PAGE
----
A bearish frenzy has developed in the US dollar, and is probably the strongest consensus I’ve seen since the bullish stampede in oil futures crashed last Summer. With publicity hungry commentators from historian Niall Ferguson to journalists spinning lurid Chinese/Arab conspiracy theories weighing in with their economic insights, and hedge funds leveraging up aggressively again on the global carry trade using the dollar as a ‘free’ funding currency, it’s time for a reality check. There is no alternative to the dollar as the global reserve currency for the foreseeable future; while the dollar’s share of CB reserves has declined from 72% to just over 62% this decade, this is the result of the Euro’s emergence, with the Yen still a paltry 3% of global forex holdings.
Total dollar holdings have steadily risen, and even this year, China has continued to accumulate dollar assets, while grumbling about US economic policy. It will be at least a decade before Yuan convertibility is a real prospect, and only then if China can radically overhaul its financial markets in the meantime, developing deep capital markets and hedging mechanisms and gradually opening its capital account. At the moment, even in Hong Kong, less than 2% of trade is conducted in Yuan. As for that complex proposed IMF basket currency, which dollar bears offer as a real alternative, call me when a Colombian drug smuggler is caught with a suitcase full of the things.
The structural nature of America’s trade deficit has been demonstrated this year by the fact it still remained at 3% of GDP in Q2, in the depths of the recession (from 7% at the peak of the boom in 2007, when its funding was soaking up 70% of global excess reserves). In fact, the US hasn’t run a trade surplus since the early 1990’s recession, and that constant funding requirement places ongoing pressure on the dollar. I’ve commented at length on the dangers of current Fed policy, which does little to alleviate deflation in real assets while stoking hyperinflation in financial ones, and to the extent it is spiking commodity prices, undermining a real recovery. If it was down to me, I’d immediately place the $870bn in excess commercial bank reserves at the Fed at a negative interest rate (ie charge them for the privilege of parking their cash, as the Swedes have already done) and simultaneously hike rates by 50bps. This would correct the current dangerous distortion of the monetary base.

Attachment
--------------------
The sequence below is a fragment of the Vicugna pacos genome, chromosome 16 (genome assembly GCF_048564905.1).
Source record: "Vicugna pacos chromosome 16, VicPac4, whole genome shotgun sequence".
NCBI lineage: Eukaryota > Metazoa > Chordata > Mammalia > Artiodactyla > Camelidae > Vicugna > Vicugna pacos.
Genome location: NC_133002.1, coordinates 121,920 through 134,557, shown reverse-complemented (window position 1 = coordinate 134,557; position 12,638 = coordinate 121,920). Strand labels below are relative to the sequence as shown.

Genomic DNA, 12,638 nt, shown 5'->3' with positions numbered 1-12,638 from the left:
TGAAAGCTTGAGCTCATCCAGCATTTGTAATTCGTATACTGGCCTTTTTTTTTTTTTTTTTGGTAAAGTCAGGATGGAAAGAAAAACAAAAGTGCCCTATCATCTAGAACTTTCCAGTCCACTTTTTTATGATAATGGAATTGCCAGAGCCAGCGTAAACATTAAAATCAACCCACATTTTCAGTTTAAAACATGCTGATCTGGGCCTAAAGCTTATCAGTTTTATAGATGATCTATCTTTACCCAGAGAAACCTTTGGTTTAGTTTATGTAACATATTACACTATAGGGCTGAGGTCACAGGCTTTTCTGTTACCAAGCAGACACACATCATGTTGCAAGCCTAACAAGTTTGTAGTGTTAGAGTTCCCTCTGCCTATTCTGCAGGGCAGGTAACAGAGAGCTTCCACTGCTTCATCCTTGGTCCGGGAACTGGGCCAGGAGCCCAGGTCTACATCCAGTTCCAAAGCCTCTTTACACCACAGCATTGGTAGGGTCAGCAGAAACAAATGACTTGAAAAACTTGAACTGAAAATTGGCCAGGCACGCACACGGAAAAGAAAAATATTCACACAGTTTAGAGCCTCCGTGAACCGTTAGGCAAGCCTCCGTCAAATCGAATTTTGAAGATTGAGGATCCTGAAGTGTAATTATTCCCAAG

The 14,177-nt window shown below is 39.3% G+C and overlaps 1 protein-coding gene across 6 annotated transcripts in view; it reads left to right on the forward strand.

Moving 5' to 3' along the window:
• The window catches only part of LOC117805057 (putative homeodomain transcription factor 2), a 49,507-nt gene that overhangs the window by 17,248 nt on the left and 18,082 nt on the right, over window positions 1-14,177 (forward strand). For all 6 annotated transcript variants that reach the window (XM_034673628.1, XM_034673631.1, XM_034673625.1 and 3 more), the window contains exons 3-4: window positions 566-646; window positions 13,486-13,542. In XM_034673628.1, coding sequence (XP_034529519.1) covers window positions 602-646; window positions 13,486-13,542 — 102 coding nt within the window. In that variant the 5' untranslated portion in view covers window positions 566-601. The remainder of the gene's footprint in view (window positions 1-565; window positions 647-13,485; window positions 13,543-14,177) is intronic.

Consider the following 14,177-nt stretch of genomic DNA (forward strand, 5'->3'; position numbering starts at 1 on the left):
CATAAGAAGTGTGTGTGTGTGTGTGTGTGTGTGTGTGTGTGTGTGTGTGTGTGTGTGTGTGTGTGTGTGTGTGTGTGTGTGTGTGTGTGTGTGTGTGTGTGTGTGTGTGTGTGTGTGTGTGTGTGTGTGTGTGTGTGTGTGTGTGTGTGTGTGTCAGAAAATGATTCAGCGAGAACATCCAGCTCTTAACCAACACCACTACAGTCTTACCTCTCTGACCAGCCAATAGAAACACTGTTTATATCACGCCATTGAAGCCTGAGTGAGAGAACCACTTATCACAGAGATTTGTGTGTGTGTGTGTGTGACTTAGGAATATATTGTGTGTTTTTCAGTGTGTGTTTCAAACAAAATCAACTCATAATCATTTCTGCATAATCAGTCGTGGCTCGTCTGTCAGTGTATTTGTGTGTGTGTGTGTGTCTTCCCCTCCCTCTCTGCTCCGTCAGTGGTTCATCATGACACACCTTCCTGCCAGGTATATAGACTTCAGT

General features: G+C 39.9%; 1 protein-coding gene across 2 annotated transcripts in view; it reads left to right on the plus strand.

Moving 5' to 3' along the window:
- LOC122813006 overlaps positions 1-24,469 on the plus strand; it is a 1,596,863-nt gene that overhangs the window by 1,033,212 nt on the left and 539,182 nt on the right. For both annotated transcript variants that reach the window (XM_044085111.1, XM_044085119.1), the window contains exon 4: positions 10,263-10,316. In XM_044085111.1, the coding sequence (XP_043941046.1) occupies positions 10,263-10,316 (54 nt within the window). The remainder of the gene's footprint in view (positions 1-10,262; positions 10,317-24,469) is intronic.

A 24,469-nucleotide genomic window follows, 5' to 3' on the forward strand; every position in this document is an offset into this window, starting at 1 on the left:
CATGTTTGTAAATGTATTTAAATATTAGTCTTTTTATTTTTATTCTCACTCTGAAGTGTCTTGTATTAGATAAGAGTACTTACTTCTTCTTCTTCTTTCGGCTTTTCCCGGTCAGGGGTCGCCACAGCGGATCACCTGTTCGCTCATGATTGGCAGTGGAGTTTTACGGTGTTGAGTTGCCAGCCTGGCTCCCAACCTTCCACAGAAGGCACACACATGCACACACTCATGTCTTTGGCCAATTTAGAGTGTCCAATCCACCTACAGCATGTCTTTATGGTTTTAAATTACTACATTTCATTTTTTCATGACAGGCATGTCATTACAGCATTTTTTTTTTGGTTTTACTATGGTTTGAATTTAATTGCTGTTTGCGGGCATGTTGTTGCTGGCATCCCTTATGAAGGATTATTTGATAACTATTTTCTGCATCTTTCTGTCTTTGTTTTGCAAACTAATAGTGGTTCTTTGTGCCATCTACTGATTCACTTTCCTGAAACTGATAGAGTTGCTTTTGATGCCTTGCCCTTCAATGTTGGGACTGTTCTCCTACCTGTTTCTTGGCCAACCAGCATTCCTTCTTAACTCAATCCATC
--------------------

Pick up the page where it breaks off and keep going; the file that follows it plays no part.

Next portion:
Those reserves, applying the typical 7-8x deposit to loan multiplier over the last couple of decades, would translate into a credit surge equivalent to 40-50% of US GDP, underwriting a cyclical recovery, and closing the divergence between the Fed’s $1.2trn of quantitative easing and the $110bn rise in M2 money supply as stymied by commercial bank capital hoarding. By hiking rates now, you offset the inflationary implications on expectations, while underpinning the dollar and supporting foreign capital flows while the US economy rebalances after a decade of excess consumption and underinvestment. Ben Bernanke and Tim Geithner may talk the talk on the need for higher US household savings, but a zero interest rate policy is punishing thrift. The Fed’s emergency response to last year’s financial panic was appropriate and decisive in tackling a deflationary threat, but it now needs urgent adjustment, before the law of unintended consequences results in a new bout of economic turbulence and a fatal loss of credibility. Even without a radical rethink, such is the bearish extreme we have now reached (reflected in the sense of panic at central banks from Europe to Brazil) that a snapback rally of 15-20% is likely imminent, leaving the consensus confounded.